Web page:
The First GM Ignition Switch Lawsuit Has Turned Exceptionally Weird

Illustration for article titled The First GM Ignition Switch Lawsuit Has Turned Exceptionally Weird

General Motors may have paid a $900 million fine to settle the deadly ignition switch case with the feds, but it still faces a barrage of lawsuits from survivors and their families. The first such case, currently being tried in Manhattan, has just encountered a huge plot twist full of fraud allegations.


The Oklahoma mailman involved in a Saturn Ion crash seeking damages against the automaker now faces allegations of check fraud—allegations that surfaced during his case and could derail it entirely.

Here’s the backstory: the mailman, defendant Robert Scheuer, was involved in a crash two years ago when his 2003 Ion hit a tree. Scheuer claims that due to the ignition switch defect, his airbags did not deploy in the crash, leading to what he says were debilitating injuries.

He’s suing GM for unspecified damages, and his suit is a “bellwether” case that could determine how thousands of other cases could go.

Now we get to the weird part. As Bloomberg’s Erik Larson reported from the courtroom, Scheuer claims “memory loss” from the accident caused him to misplace a $49,500 check for a down payment on the family’s “dream home” home in suburban Tulsa. That caused the family to get evicted from the house, an outcome Scheuer blames on GM.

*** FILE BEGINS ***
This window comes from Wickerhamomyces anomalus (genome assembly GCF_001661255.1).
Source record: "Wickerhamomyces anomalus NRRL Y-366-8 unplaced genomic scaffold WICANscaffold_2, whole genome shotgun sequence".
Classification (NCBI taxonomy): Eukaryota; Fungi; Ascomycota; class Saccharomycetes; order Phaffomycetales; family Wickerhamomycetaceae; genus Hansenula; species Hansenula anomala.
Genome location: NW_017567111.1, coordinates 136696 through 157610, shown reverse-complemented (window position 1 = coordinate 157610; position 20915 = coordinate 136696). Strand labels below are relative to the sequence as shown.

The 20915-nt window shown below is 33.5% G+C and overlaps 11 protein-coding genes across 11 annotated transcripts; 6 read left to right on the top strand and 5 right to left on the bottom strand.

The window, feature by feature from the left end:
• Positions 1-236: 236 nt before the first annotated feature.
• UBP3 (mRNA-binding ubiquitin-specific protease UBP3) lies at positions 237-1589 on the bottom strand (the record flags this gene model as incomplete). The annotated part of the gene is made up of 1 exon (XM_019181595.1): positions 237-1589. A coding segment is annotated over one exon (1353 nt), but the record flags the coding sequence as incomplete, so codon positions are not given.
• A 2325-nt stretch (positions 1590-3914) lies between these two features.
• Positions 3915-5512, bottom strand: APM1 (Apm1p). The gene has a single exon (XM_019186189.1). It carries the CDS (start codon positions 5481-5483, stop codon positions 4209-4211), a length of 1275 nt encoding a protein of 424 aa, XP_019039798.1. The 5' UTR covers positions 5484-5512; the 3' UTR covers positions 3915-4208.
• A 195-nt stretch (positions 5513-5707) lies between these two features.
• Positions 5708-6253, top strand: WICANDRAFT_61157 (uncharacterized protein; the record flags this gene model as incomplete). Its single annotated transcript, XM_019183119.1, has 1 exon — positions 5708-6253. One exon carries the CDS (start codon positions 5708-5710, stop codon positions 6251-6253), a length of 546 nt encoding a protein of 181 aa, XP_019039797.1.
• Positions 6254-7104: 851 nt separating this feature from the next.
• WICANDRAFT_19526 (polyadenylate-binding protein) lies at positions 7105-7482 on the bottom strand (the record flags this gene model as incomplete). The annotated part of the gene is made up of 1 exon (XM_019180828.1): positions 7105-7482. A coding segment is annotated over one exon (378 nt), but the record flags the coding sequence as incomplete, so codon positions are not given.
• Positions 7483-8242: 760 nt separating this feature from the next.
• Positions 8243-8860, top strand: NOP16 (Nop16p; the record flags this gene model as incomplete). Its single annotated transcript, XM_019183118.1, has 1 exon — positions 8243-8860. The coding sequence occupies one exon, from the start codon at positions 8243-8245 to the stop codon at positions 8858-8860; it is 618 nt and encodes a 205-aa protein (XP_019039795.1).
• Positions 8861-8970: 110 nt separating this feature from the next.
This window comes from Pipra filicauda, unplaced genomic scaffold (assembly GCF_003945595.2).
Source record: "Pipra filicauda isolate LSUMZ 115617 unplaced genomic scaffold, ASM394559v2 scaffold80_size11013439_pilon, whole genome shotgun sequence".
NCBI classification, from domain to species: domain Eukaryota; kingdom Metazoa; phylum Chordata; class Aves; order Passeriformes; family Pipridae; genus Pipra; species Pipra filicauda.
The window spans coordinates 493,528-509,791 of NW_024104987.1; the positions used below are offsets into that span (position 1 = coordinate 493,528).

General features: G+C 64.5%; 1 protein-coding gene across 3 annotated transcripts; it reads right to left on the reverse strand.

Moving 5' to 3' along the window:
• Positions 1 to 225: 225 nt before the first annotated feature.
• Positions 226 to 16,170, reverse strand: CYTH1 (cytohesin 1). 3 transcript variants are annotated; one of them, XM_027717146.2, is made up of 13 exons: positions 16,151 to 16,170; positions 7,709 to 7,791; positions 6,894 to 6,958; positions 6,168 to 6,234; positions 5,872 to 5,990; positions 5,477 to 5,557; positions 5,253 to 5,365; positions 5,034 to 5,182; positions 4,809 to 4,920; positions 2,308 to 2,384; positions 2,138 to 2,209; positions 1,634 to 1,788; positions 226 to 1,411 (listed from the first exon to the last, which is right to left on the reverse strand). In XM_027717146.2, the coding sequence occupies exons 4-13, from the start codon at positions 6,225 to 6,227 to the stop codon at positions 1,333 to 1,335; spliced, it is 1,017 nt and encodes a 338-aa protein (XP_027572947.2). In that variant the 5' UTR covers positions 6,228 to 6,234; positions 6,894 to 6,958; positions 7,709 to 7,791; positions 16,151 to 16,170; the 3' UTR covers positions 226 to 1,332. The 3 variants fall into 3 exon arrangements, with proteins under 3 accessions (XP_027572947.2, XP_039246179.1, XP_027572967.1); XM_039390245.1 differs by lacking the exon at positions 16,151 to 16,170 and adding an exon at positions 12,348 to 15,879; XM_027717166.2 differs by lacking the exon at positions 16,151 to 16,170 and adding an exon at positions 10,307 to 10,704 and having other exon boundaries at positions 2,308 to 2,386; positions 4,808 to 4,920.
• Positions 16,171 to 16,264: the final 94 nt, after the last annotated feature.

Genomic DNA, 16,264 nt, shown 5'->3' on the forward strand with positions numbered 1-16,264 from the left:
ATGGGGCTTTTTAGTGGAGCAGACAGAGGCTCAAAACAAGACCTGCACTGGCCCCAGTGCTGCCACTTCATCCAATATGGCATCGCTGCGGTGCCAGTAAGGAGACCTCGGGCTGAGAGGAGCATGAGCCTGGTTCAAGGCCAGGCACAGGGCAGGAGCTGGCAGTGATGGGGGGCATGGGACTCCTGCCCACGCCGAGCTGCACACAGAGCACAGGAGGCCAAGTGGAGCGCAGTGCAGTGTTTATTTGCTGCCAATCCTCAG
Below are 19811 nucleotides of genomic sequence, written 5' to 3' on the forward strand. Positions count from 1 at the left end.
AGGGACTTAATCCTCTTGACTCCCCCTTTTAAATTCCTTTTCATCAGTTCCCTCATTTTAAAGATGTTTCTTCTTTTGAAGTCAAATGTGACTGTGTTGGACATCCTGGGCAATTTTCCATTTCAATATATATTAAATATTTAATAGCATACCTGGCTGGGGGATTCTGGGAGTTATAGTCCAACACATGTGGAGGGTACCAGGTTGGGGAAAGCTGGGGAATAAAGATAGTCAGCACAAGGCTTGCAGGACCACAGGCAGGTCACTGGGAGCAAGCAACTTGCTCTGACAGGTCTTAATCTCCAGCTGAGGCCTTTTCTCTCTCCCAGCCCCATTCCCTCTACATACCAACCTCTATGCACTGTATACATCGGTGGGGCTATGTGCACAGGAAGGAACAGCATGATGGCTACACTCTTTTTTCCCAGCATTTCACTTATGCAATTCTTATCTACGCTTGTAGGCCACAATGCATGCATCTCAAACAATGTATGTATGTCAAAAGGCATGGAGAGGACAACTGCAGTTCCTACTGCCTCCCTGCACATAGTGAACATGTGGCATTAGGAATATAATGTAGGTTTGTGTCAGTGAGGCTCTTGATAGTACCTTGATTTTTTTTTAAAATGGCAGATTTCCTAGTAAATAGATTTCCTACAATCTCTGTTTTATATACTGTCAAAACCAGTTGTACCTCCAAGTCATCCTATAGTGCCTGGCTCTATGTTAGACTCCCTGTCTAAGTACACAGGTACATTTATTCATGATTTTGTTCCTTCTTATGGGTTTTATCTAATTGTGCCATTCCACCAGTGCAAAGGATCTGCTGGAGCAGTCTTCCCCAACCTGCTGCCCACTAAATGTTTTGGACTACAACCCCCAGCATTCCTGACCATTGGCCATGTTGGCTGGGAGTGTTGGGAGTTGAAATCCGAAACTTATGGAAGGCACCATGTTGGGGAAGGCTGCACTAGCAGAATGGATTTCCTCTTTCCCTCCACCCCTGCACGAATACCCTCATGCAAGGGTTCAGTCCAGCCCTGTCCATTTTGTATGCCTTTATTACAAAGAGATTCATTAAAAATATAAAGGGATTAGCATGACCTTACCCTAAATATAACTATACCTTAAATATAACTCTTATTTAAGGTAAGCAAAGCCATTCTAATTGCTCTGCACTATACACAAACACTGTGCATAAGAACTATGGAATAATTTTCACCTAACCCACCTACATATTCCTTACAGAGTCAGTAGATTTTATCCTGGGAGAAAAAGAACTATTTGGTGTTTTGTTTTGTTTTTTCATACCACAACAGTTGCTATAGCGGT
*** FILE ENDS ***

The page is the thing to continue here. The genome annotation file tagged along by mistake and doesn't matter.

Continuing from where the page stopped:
However! GM’s lawyers discovered that Scheuer and his family were actually kicked out of the house after a real estate agent found Scheuer faked a $441,430 check stub from his government employee retirement account as “proof of funds” to close the home sale, Bloomberg reports. The original stub was for just $430 before it was altered.

That apparently came as news to Scheuer’s own attorneys on Tuesday, and I can imagine they were... not happy about it, to put things mildly. From the story:

GM’s court filing on Tuesday included dozens of attachments purporting to back up its claim, including printouts of loan documents, e-mails and a photo of the disputed check stub that Scheuer allegedly sent to the real estate agent in a text message.

The documents show a typical transaction for a newly built house, including requests for extra gutters, sprinklers and wood flooring, deteriorating into allegations of a widespread fraud over a period of a few months.

“Heard you and Robert were at Pottery Barn Saturday afternoon (after being at the bank) ... and were still telling them you had money coming in,” an e-mail to Lisa Scheuer from Concept Builders Inc. said on Sept. 9, 2014. ‘How many other people are the two of you trying to scam?’”


And possibly even more troubling is this:

The real estate agent’s communications also show that Scheuer was on vacation shortly after the accident, when he was purportedly bedridden, GM says.


So far the jury in Scheuer’s lawsuit has not heard any of this; discussions over the check fraud allegations have been made without them present. And while this development won’t affect GM’s liability overall in other cases, it’s deeply harmful to Scheuer’s credibility, and a very rough start for the first of these lawsuits to go to trial.

It also could mean much bigger problems for Scheuer, as GM’s allegations bring up the possibility of criminal charges for perjury and check fraud. Indeed, Scheuer and his wife today appeared in court with criminal defense attorneys of their own, in addition to the lawyers from their civil case against the automaker.


This one will be very interesting to watch.

Photo credit AP

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Corporate lawyers are often not dumb people. It would not surprise me if some strings were pulled to make this the first case deliberately.